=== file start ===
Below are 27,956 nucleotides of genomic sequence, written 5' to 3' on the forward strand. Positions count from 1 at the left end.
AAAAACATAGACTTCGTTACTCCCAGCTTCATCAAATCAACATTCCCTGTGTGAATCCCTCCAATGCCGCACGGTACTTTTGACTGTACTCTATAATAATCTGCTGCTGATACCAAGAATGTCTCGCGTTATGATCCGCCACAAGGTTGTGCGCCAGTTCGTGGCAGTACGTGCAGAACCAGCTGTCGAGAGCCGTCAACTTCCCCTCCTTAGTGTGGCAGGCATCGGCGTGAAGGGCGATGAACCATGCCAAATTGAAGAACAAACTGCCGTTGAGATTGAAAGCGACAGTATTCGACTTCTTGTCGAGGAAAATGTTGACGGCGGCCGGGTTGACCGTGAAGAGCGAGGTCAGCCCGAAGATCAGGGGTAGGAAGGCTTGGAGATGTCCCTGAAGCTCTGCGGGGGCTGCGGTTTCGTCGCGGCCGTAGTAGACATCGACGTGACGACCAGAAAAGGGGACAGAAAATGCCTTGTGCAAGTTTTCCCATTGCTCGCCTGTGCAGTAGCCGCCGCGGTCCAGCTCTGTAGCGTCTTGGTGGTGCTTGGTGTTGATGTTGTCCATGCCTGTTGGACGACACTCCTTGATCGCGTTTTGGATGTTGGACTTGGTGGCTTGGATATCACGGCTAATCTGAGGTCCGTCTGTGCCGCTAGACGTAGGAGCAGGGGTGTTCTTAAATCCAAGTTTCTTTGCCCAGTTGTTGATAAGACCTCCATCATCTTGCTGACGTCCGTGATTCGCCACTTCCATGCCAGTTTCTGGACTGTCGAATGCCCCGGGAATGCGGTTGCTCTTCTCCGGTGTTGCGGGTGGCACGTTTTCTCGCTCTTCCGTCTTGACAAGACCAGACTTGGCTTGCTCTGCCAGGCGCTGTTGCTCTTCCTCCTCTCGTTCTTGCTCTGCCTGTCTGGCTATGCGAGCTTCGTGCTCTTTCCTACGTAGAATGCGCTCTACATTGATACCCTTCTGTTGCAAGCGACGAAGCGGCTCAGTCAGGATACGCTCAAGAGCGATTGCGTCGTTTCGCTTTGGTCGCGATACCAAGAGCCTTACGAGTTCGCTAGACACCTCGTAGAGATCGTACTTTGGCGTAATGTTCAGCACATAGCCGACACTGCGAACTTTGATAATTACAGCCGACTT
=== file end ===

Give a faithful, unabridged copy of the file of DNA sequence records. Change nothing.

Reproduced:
Below are 27,956 nucleotides of genomic sequence, written 5' to 3' on the forward strand. Positions count from 1 at the left end.
AAAAACATAGACTTCGTTACTCCCAGCTTCATCAAATCAACATTCCCTGTGTGAATCCCTCCAATGCCGCACGGTACTTTTGACTGTACTCTATAATAATCTGCTGCTGATACCAAGAATGTCTCGCGTTATGATCCGCCACAAGGTTGTGCGCCAGTTCGTGGCAGTACGTGCAGAACCAGCTGTCGAGAGCCGTCAACTTCCCCTCCTTAGTGTGGCAGGCATCGGCGTGAAGGGCGATGAACCATGCCAAATTGAAGAACAAACTGCCGTTGAGATTGAAAGCGACAGTATTCGACTTCTTGTCGAGGAAAATGTTGACGGCGGCCGGGTTGACCGTGAAGAGCGAGGTCAGCCCGAAGATCAGGGGTAGGAAGGCTTGGAGATGTCCCTGAAGCTCTGCGGGGGCTGCGGTTTCGTCGCGGCCGTAGTAGACATCGACGTGACGACCAGAAAAGGGGACAGAAAATGCCTTGTGCAAGTTTTCCCATTGCTCGCCTGTGCAGTAGCCGCCGCGGTCCAGCTCTGTAGCGTCTTGGTGGTGCTTGGTGTTGATGTTGTCCATGCCTGTTGGACGACACTCCTTGATCGCGTTTTGGATGTTGGACTTGGTGGCTTGGATATCACGGCTAATCTGAGGTCCGTCTGTGCCGCTAGACGTAGGAGCAGGGGTGTTCTTAAATCCAAGTTTCTTTGCCCAGTTGTTGATAAGACCTCCATCATCTTGCTGACGTCCGTGATTCGCCACTTCCATGCCAGTTTCTGGACTGTCGAATGCCCCGGGAATGCGGTTGCTCTTCTCCGGTGTTGCGGGTGGCACGTTTTCTCGCTCTTCCGTCTTGACAAGACCAGACTTGGCTTGCTCTGCCAGGCGCTGTTGCTCTTCCTCCTCTCGTTCTTGCTCTGCCTGTCTGGCTATGCGAGCTTCGTGCTCTTTCCTACGTAGAATGCGCTCTACATTGATACCCTTCTGTTGCAAGCGACGAAGCGGCTCAGTCAGGATACGCTCAAGAGCGATTGCGTCGTTTCGCTTTGGTCGCGATACCAAGAGCCTTACGAGTTCGCTAGACACCTCGTAGAGATCGTACTTTGGCGTAATGTTCAGCACATAGCCGACACTGCGAACTTTGATAATTACAGCCGACTT